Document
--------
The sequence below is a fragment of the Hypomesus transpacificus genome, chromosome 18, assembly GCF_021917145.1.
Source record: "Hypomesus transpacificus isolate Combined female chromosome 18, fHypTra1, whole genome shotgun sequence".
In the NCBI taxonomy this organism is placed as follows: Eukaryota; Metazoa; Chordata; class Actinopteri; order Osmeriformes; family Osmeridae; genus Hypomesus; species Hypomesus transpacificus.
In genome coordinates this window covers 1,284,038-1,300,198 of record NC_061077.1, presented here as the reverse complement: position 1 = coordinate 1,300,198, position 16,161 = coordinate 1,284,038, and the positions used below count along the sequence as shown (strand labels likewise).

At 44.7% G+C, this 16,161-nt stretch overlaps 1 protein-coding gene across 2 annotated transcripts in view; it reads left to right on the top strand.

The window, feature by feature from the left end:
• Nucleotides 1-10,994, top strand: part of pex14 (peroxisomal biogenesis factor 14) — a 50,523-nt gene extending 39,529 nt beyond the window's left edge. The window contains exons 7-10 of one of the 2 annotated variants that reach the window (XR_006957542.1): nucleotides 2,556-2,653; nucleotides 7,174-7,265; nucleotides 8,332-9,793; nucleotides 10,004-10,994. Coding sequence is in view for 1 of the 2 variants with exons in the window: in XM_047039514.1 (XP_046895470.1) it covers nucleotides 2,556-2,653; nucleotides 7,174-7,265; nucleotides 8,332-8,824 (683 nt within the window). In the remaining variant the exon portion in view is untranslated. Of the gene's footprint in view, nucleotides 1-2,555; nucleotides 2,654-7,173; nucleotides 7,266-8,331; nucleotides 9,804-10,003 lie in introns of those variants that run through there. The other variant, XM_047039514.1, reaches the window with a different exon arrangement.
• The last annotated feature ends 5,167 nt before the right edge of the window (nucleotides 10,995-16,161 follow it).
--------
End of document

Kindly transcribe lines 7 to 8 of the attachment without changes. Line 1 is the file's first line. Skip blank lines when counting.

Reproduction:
• Nucleotides 1-10,994, top strand: part of pex14 (peroxisomal biogenesis factor 14) — a 50,523-nt gene extending 39,529 nt beyond the window's left edge. The window contains exons 7-10 of one of the 2 annotated variants that reach the window (XR_006957542.1): nucleotides 2,556-2,653; nucleotides 7,174-7,265; nucleotides 8,332-9,793; nucleotides 10,004-10,994. Coding sequence is in view for 1 of the 2 variants with exons in the window: in XM_047039514.1 (XP_046895470.1) it covers nucleotides 2,556-2,653; nucleotides 7,174-7,265; nucleotides 8,332-8,824 (683 nt within the window). In the remaining variant the exon portion in view is untranslated. Of the gene's footprint in view, nucleotides 1-2,555; nucleotides 2,654-7,173; nucleotides 7,266-8,331; nucleotides 9,804-10,003 lie in introns of those variants that run through there. The other variant, XM_047039514.1, reaches the window with a different exon arrangement.
• The last annotated feature ends 5,167 nt before the right edge of the window (nucleotides 10,995-16,161 follow it).